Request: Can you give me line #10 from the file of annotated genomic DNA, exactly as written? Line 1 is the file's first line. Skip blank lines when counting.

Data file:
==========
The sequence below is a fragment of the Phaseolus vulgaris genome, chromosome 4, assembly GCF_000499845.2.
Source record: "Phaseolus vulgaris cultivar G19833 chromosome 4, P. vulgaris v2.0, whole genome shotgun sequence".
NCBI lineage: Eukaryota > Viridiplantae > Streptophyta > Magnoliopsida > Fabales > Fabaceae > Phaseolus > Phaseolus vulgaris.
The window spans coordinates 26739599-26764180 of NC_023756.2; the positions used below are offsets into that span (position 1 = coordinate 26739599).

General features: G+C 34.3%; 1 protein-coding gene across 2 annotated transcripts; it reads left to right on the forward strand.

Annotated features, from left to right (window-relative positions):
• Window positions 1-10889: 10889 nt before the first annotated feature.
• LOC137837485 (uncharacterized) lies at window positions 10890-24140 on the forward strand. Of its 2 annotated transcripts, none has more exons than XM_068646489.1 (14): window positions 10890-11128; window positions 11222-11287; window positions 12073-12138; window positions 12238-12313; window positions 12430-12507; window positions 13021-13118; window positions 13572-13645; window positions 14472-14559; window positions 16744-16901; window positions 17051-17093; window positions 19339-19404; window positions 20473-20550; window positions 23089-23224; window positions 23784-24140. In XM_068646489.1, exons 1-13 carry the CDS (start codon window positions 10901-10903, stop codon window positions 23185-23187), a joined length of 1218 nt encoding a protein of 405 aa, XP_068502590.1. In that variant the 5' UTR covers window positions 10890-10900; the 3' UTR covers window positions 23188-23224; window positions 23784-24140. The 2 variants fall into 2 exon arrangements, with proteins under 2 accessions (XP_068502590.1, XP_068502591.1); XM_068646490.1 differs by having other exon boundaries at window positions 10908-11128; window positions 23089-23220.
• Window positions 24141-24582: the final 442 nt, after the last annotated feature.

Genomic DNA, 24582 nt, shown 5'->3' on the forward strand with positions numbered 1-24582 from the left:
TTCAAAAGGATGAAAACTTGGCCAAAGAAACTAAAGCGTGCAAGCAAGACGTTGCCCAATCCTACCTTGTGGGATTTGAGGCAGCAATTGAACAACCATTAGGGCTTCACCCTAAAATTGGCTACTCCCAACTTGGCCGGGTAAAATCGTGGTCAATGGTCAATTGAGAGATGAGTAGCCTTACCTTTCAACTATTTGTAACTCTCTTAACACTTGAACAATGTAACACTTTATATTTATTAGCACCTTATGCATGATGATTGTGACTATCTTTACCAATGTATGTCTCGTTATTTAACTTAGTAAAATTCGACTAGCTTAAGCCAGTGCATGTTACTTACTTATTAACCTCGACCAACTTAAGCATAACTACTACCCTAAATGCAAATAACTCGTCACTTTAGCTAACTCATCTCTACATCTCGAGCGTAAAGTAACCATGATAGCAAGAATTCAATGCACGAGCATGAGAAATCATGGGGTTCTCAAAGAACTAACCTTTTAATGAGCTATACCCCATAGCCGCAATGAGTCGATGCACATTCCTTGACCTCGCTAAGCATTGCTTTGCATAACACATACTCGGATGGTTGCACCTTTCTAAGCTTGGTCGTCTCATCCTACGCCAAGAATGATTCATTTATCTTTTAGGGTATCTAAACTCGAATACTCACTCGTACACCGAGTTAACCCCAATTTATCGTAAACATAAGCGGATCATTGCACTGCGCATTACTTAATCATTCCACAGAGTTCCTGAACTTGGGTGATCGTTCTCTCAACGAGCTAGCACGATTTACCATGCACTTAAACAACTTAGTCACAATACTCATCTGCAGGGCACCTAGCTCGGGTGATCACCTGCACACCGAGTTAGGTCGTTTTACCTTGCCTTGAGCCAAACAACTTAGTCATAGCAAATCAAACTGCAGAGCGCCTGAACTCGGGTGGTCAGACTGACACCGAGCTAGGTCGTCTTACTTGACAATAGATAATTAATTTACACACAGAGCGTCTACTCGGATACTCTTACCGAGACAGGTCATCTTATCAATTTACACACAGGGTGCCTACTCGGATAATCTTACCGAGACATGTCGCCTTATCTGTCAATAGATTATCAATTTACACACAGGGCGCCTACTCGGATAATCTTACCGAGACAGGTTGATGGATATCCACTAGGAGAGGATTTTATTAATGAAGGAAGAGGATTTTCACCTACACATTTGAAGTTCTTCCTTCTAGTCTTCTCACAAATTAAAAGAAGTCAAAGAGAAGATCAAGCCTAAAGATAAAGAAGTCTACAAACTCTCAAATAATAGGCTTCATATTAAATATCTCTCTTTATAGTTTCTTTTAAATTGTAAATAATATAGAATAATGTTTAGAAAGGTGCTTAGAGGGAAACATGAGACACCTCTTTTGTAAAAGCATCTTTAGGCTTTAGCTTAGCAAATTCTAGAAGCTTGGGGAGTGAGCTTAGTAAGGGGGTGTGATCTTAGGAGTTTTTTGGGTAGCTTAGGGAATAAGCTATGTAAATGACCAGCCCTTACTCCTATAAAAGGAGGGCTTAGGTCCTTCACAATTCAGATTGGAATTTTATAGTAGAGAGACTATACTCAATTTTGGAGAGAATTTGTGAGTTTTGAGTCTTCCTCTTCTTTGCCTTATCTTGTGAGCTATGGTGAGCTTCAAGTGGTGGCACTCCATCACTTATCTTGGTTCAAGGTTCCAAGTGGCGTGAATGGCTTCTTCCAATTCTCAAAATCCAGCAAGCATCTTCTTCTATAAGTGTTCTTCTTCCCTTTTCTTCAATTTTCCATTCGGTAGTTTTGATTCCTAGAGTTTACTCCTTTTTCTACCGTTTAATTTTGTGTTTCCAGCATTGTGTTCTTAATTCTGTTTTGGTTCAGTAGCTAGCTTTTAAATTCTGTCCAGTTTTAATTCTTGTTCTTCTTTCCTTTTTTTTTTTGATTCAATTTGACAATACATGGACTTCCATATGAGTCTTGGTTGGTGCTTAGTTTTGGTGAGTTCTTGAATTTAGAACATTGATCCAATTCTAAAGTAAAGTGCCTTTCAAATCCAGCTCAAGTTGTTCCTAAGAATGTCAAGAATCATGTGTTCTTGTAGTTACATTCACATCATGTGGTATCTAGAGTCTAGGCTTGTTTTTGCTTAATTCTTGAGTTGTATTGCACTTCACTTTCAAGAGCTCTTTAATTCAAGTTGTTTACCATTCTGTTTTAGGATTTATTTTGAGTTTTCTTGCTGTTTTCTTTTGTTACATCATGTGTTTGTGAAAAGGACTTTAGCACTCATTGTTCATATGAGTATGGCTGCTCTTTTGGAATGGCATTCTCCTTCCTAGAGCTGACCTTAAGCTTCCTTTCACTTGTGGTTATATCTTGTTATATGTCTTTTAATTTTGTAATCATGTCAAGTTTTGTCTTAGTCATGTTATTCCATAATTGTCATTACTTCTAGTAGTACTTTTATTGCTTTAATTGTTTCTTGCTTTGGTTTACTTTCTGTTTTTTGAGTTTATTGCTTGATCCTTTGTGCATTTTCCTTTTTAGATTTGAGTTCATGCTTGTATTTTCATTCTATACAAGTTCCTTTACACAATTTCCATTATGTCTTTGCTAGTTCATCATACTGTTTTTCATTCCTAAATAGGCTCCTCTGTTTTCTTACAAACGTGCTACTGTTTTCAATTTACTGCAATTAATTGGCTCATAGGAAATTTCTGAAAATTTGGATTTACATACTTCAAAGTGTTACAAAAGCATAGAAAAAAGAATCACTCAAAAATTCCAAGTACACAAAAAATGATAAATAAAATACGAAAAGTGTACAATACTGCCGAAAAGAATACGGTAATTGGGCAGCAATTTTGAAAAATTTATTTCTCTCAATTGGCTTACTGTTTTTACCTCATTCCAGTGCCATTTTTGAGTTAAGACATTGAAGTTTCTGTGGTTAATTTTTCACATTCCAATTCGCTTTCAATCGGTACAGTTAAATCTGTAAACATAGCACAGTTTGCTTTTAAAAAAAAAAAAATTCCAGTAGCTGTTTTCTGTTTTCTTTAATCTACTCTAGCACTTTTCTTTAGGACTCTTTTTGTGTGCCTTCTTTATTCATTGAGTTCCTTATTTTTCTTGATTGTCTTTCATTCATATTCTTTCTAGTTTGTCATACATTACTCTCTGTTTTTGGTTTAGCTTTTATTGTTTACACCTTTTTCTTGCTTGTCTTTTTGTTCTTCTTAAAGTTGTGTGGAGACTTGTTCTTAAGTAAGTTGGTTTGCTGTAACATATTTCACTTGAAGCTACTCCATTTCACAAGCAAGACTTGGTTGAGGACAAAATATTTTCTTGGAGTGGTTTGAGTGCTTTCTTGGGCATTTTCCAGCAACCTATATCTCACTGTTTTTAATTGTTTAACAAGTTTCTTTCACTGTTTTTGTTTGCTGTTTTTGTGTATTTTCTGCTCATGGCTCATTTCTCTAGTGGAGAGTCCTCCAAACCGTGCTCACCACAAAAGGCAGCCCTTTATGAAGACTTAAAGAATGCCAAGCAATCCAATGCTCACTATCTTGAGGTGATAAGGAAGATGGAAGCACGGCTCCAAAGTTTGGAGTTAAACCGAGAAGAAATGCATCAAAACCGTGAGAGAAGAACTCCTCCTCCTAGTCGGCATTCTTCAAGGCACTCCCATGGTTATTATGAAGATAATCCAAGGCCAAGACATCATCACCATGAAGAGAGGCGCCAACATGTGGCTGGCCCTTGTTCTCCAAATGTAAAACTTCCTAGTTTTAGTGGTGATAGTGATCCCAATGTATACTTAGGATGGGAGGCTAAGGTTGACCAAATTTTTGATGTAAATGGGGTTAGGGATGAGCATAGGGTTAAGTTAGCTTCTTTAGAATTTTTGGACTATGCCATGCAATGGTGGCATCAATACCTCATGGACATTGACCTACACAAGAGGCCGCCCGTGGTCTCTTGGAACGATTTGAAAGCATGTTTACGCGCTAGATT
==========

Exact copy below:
Genomic DNA, 24582 nt, shown 5'->3' on the forward strand with positions numbered 1-24582 from the left: